Unfortunately just another example to add to pile of outrageous cases in the last few years of why trademark law is among the most rogue areas of all the forms of intellectual property which in need of major reform.

The Nation should hold no IP rights to such a historical term, and so long as the seller isn't misrepresenting the product overtly, the Federal Trade Commission should mind their biz. I don't know what the statutory wording of the Federal Indian Arts and Crafts Act of 1990 entails specifically, but if it is worded in such a manner that the mere unauthorized IP use of the trademark automatically implies misrepresentation, then that law needs to be reworded as it relies upon what I would consider to be very circular reasoning. It appears the law may indeed be worded that way, according to the various sources I skimmed (e.g. see Department of Interior legal FAQ on this matter).


Just another silly protectionist law to add to the pile of protectionist laws that exist in this country. Somebody can't make Indian beads and sell them to the public as such on the roadside or at craft fairs, or in stores as a niche sideline business unless they are a "genuine full blooded Indian," else you are apparently guilty of a felony with a penalty of up to 5 years in federal prison and a $250,000.000 possible fine, with upwards of a $1,000,000.00 fine for subsequent offenses for the heinous act of selling "Indian beads." (It used to be a misdemeanor with up to $500 fine and 6 months in jail, but perhaps the Indian lobbying groups wanted more stringent protectionism). Get bent.


The misrepresentation issue is not entirely without merit and should be taken seriously on its merits, but overall the current law on the matter seems to be somewhat overly-expensive, if not also disproportional compared to other qualitatively similar offenses which the FTC might deal with - a likely byproduct of protectionist lobbying, and in need of some revision.

Last edited by FreedomThroughAnarchism; 10-13-2011 at 02:06 PM..
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Old 10-13-2011, 01:40 PM
 
3,064 posts, read 1,023,428 times
Reputation: 962
Quote:
Originally Posted by stonecypher5413 View Post
A Native American woman has claimed "corporate appropriation" of Navajo designs by an upscale clothing company that markets items she finds "cheap, vulgar, and culturally offensive."

An Open Letter to Urban Outfitters on Columbus Day | Racialicious - the intersection of race and pop culture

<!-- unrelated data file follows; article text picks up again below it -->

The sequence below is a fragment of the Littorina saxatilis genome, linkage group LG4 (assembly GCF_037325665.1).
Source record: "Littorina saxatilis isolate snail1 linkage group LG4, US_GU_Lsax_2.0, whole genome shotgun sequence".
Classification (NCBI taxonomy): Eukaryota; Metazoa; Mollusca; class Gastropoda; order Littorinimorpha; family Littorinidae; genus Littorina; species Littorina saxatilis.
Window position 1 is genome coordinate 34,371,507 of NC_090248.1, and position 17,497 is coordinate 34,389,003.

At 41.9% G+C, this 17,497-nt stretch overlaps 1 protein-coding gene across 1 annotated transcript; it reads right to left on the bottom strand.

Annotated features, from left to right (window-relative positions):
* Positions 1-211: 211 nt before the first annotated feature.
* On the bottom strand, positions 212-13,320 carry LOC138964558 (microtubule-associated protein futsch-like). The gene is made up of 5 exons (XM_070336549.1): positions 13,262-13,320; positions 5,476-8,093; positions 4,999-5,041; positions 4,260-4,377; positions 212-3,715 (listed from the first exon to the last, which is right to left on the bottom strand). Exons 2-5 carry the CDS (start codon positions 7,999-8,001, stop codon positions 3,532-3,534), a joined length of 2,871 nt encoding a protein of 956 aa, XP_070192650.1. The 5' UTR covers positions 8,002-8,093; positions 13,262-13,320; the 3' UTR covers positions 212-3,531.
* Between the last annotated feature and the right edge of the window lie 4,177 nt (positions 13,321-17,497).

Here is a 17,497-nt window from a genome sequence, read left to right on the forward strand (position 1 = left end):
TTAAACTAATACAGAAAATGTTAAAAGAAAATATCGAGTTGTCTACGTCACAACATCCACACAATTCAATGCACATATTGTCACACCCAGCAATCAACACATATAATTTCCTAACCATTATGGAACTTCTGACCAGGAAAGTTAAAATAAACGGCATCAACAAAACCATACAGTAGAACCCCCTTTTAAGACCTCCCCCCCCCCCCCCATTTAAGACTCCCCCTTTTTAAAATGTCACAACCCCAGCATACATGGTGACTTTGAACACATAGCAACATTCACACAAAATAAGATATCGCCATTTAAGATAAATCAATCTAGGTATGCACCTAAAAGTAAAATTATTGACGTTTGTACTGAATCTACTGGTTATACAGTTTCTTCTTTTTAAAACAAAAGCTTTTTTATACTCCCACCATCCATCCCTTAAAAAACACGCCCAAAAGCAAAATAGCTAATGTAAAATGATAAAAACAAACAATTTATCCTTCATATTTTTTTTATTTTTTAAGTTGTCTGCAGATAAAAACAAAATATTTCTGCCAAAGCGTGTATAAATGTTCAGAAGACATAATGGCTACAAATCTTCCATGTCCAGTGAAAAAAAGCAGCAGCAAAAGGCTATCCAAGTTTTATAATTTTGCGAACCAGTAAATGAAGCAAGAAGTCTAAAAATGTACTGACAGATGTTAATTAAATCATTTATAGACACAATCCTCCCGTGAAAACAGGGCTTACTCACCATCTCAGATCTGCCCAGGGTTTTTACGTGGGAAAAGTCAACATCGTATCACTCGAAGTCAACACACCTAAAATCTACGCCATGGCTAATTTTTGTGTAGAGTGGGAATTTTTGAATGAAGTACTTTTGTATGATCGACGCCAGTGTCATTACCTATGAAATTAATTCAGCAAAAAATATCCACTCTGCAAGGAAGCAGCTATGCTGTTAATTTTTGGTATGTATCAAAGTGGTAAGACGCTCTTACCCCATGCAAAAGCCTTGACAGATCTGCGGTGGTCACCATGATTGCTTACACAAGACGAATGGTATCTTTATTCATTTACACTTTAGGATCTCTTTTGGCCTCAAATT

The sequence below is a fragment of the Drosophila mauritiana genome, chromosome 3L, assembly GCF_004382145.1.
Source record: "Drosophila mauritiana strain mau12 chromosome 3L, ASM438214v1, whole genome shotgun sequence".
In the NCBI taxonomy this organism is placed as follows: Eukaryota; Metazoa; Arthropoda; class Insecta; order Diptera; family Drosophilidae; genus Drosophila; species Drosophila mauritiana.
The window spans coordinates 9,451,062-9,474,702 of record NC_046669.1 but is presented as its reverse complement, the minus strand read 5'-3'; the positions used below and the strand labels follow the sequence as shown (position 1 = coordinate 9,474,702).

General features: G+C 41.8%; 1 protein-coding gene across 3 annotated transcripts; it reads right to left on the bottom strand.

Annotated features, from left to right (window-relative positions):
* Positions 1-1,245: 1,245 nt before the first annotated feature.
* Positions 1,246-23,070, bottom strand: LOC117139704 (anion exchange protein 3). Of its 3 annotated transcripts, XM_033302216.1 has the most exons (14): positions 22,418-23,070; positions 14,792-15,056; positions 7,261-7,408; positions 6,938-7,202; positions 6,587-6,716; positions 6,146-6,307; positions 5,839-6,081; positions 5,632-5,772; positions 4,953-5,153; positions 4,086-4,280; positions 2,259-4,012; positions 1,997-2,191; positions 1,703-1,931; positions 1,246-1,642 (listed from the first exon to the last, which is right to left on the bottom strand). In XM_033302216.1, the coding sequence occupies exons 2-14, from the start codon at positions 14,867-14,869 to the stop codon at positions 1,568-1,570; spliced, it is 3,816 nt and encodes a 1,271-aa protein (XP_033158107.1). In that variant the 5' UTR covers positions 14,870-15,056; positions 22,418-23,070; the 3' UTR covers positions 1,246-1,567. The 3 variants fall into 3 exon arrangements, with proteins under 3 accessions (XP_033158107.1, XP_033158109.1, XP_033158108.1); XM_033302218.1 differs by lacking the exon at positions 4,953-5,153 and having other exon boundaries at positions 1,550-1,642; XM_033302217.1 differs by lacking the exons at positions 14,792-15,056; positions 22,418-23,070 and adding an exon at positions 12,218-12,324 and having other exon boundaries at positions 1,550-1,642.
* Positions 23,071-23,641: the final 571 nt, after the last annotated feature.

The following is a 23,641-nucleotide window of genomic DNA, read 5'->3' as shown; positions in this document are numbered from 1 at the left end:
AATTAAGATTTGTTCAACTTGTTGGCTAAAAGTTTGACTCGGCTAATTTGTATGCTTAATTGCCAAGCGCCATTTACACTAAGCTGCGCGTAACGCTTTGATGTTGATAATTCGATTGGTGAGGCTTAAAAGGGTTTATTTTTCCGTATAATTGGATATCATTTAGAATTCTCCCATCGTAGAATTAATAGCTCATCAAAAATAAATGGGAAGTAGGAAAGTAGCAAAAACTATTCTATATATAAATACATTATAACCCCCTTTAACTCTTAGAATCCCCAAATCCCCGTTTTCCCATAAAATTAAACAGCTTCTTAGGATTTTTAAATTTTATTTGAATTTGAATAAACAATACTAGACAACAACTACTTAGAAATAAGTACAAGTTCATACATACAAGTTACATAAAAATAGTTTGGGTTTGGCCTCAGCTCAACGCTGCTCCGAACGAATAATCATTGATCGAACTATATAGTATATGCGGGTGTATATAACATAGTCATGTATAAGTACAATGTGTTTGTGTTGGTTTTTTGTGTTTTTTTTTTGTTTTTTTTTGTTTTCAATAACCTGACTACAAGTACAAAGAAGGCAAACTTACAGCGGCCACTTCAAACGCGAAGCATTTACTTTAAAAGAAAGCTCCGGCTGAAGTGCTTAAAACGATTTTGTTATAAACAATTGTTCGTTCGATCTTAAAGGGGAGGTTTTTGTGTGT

She is Dakota and Sioux.

"A recent search with the term "Navajo" on the Urban Outfitters website brought up 23 items, including the Navajo Print Fabric Wrapped Flask, Navajo Hipster Panty and Staring at Stars Strapless Navajo Dress."

Urban Outfitters Under Fire for 'Navajo' Collection - Yahoo! News

I agree, to a point, (Navajo Hipster Panty???) but items like Dreamcatchers have been manufactured in China and sold at big-box stores for years. And "Navajo" is a Spanish term.

What do you think Urban Outfitters should do?
Ignore.
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Old 10-13-2011, 01:58 PM
 
Location: John & Ken-ville
12,719 posts, read 8,532,146 times
Reputation: 8328
Quote:
Originally Posted by Chango View Post
How dare they describe American popular culture as "cheap, vulgar, and culturally offensive" !!!!
As if the Kardashian sisters aren't enough!
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Old 10-13-2011, 02:36 PM
 
Location: Not where you ever lived
10,740 posts, read 14,243,762 times
Reputation: 5288
The Navaho Tribe is a soverign Indian Nation just as much as any Monarchy in Europe is soverign. And as such it has a fully functioning government with elected leaders, regulations and laws, lawyers, schools, medical community, tribal police, and community services, etc.. Ignorance of Navajo Copyright law is no excuse for bad acts. .

This will eventually go to court. Urban Outfitters will most likely continue to sell their offensive Chinese merchandize until there is a compromise, Cease and Desist Order issued. If it is ignored as I expect will happen, it will eventually culminate before the wise nine. I'm betting on the latter. Corporate greed almost always wins out over common sense and legit business practice.